[S.I.S.I.S. note: The following mainstream news article may contain biased or distorted information and may be missing pertinent facts and/or context. It is provided for reference only.]
A legal bid by B.C. natives to quash the historic Nisga'a land claims settlement has failed. In B.C. Supreme Court in Kamloops, Justice Robert Hunter refused Thursday to grant the Kincolith, a band within the Nisga'a First Nation, the injunction that would have delayed signing of the treaty. "I find no evidence of dishonesty or a lack of good faith (on part of the Nisga'a)," he said, adding almost $4.8 million has been spent on negotiations to date.
Hunter was satisfied any Nisga'a member not pleased with the deal can still vote against it in the coming months. The deal must still be ratified by 5,500 Nisga'a, the B.C. legislature and the House of Commons.
The modern-day treaty -- the first of its kind in B.C. -- gives the northern B.C. natives about 2,000 square kilometres of land, plus about $311 million, including $190 million in cash to be paid over 15 years. The agreement also includes extensive fishing, mineral and timber rights.
Hereditary Kincolith chiefs Frank Barton and James Robinson and several band members were seeking the injunction to stop the treaty from being initialed at a ceremony next week. The two chiefs say there was insufficient notice given to Nisga'a members in February 1996 of a meeting where a vote would be held regarding the agreement in principle that led to the final treaty. There was also no mention of a vote in the notice, only a meeting, they claimed.
Lawyer Thomas Berger, representing the Nisga'a, conceded there was no mention of a vote. He said it was simply an oversight on behalf of the Nisga'a Tribal Council. [S.I.S.I.S. note: Berger is a former BC Supreme Court Justice, former leader of the BC NDP, and has also worked for the World Bank.]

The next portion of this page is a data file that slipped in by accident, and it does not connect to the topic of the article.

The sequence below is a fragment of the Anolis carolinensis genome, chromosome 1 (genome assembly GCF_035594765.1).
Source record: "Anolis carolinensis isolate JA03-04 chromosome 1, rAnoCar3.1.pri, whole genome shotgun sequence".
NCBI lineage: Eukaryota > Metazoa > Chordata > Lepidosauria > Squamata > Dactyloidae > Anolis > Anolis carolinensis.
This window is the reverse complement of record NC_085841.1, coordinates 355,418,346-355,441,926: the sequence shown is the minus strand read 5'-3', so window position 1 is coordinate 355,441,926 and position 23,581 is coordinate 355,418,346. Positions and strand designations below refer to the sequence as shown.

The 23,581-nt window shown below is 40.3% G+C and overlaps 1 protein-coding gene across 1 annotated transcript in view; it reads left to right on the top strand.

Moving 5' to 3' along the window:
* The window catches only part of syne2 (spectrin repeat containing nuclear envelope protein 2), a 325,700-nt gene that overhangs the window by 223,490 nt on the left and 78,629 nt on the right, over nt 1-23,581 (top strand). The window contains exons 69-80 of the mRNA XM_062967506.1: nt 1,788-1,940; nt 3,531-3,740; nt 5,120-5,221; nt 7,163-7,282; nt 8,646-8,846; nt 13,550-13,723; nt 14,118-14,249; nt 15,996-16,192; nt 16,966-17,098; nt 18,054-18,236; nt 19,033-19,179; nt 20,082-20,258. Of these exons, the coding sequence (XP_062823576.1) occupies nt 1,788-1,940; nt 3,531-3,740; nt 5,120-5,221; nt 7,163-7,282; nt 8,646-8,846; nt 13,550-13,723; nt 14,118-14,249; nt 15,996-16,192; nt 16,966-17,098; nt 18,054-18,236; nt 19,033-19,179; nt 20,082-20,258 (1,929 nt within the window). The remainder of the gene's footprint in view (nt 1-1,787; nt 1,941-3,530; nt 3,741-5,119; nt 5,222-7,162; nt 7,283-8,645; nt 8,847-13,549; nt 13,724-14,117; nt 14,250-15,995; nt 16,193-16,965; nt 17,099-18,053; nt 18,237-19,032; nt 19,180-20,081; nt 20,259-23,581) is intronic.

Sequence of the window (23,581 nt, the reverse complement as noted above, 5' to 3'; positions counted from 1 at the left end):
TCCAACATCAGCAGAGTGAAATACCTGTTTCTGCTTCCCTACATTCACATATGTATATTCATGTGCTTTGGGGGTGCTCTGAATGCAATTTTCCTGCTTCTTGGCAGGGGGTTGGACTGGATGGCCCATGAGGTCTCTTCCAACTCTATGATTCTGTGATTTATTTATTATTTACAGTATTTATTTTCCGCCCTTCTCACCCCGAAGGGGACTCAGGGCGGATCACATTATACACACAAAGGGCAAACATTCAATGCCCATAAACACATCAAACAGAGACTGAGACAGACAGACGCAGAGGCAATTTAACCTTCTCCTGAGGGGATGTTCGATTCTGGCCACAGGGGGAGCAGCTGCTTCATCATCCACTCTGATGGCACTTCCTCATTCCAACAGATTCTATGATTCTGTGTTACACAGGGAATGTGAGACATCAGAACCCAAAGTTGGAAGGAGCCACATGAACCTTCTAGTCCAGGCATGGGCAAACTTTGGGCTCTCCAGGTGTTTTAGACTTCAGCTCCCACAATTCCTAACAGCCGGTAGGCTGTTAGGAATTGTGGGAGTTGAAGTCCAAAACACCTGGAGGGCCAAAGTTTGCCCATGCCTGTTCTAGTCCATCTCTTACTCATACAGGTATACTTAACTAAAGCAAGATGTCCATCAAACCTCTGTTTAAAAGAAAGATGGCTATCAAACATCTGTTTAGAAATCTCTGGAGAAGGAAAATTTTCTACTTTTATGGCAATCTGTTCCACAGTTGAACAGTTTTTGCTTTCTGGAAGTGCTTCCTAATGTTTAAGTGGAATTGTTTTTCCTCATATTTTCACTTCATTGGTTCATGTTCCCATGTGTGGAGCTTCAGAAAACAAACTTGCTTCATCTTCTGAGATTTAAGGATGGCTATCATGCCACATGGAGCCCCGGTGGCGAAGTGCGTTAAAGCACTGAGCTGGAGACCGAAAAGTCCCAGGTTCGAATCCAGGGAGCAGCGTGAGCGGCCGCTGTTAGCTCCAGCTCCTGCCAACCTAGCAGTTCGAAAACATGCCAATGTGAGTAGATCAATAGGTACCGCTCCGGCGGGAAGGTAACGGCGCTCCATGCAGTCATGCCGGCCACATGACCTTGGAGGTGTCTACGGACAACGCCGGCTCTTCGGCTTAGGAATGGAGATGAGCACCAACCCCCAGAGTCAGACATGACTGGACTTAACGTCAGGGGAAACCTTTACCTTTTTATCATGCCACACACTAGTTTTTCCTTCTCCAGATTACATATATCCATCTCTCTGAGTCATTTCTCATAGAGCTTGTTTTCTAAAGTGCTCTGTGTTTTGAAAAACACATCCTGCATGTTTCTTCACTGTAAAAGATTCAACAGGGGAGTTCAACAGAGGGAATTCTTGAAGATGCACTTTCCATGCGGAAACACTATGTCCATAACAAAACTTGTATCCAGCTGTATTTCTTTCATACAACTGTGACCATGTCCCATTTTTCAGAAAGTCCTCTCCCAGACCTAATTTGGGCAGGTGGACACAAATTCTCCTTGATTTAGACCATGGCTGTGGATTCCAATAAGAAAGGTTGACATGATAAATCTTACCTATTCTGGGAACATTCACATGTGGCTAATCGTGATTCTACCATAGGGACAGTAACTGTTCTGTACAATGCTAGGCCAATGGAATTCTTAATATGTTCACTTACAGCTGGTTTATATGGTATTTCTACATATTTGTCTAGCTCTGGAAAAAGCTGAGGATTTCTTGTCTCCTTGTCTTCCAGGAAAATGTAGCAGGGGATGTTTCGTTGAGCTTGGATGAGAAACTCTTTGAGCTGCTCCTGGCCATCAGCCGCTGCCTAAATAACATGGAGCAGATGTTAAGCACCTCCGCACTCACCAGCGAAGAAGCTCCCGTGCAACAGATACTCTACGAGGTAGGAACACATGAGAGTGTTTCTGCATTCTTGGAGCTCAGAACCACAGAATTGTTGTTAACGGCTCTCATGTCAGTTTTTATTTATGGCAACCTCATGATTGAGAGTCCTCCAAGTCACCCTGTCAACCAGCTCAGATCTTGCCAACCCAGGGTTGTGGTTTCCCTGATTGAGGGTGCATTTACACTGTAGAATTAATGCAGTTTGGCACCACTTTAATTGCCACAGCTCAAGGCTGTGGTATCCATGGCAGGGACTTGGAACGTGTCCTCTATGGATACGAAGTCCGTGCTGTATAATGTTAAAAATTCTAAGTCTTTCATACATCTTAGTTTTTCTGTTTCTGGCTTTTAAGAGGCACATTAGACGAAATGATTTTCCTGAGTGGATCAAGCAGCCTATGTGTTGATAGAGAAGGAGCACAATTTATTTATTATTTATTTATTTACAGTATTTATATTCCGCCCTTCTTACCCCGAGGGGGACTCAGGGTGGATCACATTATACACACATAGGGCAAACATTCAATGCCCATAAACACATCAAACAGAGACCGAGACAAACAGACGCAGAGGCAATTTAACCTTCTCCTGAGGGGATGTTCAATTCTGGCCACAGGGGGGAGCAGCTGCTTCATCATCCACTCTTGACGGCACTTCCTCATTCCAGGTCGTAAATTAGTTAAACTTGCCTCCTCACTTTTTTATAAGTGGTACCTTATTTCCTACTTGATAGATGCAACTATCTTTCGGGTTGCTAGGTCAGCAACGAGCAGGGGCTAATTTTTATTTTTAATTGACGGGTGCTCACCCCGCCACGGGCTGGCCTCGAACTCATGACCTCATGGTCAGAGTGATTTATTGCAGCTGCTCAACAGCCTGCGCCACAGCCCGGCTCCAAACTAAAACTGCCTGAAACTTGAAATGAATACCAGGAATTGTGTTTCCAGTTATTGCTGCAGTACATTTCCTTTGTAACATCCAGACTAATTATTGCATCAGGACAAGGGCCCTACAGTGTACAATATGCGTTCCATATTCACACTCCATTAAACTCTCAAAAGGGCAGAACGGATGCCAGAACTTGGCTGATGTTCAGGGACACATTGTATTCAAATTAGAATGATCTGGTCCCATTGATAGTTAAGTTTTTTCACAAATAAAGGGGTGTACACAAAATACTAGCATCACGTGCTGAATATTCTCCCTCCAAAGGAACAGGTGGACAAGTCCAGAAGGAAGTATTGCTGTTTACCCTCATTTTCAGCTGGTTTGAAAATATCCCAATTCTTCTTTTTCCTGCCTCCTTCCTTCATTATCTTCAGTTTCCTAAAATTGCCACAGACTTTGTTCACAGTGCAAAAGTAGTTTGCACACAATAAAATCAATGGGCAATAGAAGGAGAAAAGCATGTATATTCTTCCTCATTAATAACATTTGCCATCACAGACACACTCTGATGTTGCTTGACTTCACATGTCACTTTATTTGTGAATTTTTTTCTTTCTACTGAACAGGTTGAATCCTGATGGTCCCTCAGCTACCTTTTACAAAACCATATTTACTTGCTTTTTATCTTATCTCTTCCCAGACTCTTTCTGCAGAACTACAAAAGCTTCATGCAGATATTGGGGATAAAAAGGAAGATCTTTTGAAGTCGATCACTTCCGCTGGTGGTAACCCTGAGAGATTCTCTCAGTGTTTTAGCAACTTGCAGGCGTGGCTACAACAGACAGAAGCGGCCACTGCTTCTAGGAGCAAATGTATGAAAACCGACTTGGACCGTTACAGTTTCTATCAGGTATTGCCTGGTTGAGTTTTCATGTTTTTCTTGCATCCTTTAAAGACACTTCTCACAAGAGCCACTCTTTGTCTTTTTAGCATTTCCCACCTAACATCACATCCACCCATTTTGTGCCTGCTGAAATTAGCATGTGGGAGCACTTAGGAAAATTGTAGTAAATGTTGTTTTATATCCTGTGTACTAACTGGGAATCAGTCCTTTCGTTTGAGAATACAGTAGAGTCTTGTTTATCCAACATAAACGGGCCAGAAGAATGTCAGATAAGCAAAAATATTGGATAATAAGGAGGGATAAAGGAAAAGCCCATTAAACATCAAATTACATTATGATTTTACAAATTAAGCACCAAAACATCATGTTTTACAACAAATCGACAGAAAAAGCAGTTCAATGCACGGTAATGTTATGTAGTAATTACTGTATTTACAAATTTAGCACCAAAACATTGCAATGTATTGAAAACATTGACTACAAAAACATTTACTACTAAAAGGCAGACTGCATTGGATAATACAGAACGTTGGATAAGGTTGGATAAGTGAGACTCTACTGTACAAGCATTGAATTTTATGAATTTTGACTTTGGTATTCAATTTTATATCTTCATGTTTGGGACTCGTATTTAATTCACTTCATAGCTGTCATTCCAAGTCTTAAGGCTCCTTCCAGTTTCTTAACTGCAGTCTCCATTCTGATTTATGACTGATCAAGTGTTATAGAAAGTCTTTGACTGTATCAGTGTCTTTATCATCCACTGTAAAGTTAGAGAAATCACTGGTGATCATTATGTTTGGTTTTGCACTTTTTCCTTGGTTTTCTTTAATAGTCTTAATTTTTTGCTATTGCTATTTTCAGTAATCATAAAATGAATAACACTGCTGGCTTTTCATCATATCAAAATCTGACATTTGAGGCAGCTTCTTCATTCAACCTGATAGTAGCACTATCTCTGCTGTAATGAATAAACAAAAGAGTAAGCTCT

Both Barton and Robinson claim the Nisga'a Tribal Council has been "oppressive and prejudicial" in reaching the treaty.
Hunter did not agree. Omitting notice of a vote "does not constitute oppression or prejudicial conduct. I accept the evidence that it was an oversight," he said. Hunter also said the two chiefs were too slow in bringing their complaints forward, as the legal suit was filed in May 1997. The meeting in question took place in February 1996.
Nisga'a Tribal Council president Frank Gosnell would not comment on the decision.
Outside the courtroom, a disappointed Robinson said there was no way all the information needed could be gathered in a shorter period of time -- two years was necessary. "You have to appreciate the suppression and the discrimination that goes on there. I can't even live (in the Nass Valley) because of all the things that are going on with this," said Robinson, who resides in Merritt. Although a crushing blow to the Kincolith band, Robinson said the decision "is not really a loss."
"It's something that will possibly set us back but we'll regroup and try something else. Certainly, this is not the end," he said.